Filed under: Canada, Politics, , , , ,

The Globe’s endorsements: a litany of facepalms

Is this catharsis? Penance? The Globe & Mail has decided to offer up every single one of their election endorsement editorials of the past thirty years. I mean, none of it’s even redacted.

It puts stuff in an interesting context. Canada has very little in the way of a diverse national media culture. The Globe was the only national newspaper in the country until Conrad Black thought he’d shift the narrative further to the right by launching the National Post in 1998. This essentially gave us one Progressive Conservative paper, and one Reform Party paper. And nominally-independent city dailies which have long been, in the main, localist subsidiaries of the national outfits like Southam/Hollinger/Canwest/Postmedia.

Compare Britain, where there are four “quality dailies” and five more “tabloid dailies” printed nationwide,* and speaking from every point on the political spectrum (more than one in the lunatic fringe, it must be said).

Looking through the Globe’s archives, we see that they shunned the Liberals solidly, in every election from 1979 through to 1993, endorsing Clark over Trudeau twice, and Mulroney in both ’84 and ’88. And even in 1993, their endorsement of Chrétien’s Liberals was unashamedly begrudging. They declared “firmly for a minority. We do not trust the Liberals to govern unguarded.”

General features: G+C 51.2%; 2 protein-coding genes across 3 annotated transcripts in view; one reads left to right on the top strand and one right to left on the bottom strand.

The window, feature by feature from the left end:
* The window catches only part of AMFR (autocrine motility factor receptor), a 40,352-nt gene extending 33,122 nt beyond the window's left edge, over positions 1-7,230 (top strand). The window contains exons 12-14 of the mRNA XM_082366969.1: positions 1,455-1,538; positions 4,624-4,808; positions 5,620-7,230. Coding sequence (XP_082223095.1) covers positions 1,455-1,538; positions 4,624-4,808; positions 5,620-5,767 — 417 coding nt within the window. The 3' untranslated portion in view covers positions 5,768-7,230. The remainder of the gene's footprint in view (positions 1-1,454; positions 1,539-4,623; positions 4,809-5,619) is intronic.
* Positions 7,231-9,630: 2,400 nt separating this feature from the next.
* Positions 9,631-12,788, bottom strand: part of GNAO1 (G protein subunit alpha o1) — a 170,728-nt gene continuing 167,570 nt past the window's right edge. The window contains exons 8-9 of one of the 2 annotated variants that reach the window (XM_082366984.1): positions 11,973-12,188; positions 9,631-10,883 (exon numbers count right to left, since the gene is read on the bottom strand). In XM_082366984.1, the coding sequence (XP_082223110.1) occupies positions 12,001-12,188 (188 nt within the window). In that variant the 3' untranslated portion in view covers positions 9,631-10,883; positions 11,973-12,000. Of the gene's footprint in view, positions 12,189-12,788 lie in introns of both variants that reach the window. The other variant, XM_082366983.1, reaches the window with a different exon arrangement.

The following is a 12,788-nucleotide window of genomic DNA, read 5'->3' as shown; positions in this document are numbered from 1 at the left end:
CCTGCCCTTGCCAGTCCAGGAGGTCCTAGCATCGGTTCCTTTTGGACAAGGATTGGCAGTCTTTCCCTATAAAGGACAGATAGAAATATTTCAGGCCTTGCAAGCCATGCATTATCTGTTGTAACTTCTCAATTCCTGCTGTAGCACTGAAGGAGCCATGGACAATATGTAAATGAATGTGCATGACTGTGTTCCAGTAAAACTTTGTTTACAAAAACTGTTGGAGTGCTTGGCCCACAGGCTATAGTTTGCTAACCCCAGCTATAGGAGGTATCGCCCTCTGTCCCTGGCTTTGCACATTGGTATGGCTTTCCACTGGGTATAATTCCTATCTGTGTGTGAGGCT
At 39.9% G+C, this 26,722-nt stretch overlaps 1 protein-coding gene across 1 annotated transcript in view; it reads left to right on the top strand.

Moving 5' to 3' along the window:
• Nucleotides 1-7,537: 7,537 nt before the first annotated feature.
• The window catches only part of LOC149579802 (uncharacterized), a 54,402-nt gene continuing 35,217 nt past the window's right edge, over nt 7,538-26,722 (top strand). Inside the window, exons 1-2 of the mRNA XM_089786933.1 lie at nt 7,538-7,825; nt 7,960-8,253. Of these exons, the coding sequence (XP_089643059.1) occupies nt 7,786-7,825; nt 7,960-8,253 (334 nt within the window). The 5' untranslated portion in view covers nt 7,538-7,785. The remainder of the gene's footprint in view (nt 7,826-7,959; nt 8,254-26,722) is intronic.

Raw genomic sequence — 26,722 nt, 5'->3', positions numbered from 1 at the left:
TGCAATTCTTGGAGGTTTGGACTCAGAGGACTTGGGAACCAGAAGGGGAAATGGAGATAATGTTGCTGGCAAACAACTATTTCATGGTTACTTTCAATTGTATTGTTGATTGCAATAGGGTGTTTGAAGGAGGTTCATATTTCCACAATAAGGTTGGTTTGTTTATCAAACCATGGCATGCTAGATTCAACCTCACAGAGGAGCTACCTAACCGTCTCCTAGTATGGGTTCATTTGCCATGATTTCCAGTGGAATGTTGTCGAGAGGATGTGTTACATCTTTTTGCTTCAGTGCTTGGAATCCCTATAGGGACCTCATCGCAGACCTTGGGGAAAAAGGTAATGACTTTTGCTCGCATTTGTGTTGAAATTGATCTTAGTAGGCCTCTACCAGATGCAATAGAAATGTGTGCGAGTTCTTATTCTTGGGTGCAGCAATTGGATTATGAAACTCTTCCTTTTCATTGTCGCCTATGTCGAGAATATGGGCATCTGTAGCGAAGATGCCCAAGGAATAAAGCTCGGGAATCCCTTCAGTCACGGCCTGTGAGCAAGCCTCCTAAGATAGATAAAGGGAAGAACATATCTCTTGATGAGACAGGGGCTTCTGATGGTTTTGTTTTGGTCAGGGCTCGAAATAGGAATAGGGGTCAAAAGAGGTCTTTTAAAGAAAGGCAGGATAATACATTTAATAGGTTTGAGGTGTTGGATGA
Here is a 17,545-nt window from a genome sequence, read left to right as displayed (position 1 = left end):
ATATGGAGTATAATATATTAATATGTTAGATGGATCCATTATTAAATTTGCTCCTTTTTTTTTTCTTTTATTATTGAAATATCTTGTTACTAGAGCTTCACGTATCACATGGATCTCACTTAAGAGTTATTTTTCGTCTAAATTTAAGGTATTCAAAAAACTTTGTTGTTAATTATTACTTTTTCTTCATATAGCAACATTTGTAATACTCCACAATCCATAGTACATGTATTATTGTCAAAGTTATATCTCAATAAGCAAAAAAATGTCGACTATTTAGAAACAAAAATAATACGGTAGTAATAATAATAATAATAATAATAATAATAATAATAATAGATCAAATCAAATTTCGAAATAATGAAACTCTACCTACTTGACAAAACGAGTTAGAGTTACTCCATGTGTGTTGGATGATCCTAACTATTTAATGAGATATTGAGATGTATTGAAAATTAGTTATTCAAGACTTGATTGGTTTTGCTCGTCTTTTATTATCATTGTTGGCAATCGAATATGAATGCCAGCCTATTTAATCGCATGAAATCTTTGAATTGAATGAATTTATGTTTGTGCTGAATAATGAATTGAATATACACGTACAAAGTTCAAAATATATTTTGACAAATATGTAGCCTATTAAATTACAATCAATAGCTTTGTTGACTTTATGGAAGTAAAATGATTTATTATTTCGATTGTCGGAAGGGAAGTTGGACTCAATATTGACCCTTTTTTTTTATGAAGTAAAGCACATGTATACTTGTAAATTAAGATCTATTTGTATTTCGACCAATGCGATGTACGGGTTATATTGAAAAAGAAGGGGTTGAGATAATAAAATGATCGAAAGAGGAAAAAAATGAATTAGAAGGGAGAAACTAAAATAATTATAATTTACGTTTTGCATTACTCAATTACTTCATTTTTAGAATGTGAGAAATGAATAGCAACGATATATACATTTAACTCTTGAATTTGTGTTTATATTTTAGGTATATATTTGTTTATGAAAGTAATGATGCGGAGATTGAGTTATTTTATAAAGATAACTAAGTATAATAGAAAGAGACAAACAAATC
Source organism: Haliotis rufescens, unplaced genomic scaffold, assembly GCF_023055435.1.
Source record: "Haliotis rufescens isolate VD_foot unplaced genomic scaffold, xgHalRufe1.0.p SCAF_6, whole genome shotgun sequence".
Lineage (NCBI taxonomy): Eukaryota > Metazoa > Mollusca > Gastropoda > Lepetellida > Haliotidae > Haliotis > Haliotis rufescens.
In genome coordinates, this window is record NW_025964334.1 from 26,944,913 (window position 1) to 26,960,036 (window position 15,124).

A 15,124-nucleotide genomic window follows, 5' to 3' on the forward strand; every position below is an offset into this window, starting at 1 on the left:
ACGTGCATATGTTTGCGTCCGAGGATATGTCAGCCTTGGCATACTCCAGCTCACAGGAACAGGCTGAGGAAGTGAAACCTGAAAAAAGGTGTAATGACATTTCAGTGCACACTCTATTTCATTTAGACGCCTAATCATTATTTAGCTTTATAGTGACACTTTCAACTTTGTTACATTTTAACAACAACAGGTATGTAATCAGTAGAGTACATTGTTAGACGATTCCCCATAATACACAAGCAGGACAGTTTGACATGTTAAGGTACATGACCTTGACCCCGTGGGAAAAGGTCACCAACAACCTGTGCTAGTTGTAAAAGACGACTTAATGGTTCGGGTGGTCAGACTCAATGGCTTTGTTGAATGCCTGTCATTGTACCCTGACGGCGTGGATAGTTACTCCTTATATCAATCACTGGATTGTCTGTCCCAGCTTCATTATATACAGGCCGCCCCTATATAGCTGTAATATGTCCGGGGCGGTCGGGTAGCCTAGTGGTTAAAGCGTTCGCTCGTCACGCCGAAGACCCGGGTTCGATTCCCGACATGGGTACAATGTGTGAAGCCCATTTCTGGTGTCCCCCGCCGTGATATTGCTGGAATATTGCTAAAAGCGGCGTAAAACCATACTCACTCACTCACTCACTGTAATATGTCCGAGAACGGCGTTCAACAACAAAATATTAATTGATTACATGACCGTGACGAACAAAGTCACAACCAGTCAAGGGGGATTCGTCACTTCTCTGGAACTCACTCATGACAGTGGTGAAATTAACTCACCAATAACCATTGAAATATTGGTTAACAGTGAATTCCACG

And why didn’t they? Because, they were convinced that:

[I]t is clear that a majority Liberal government would make no serious attempt to rescue the nation’s finances. Indeed, it’s a safe bet the Liberals would not get the deficit below $30-billion. It would be five more years of the same desperate game of catchup with the debt, just keeping pace with the remorseless growth in interest payments by nickel- and-diming spending – and raising taxes. In the same vein, the Liberals’ expressed willingness to let inflation rise again only guarantees the country will have to endure another recession before long. What that will do to the debt we can only guess.

And, they eat their hat.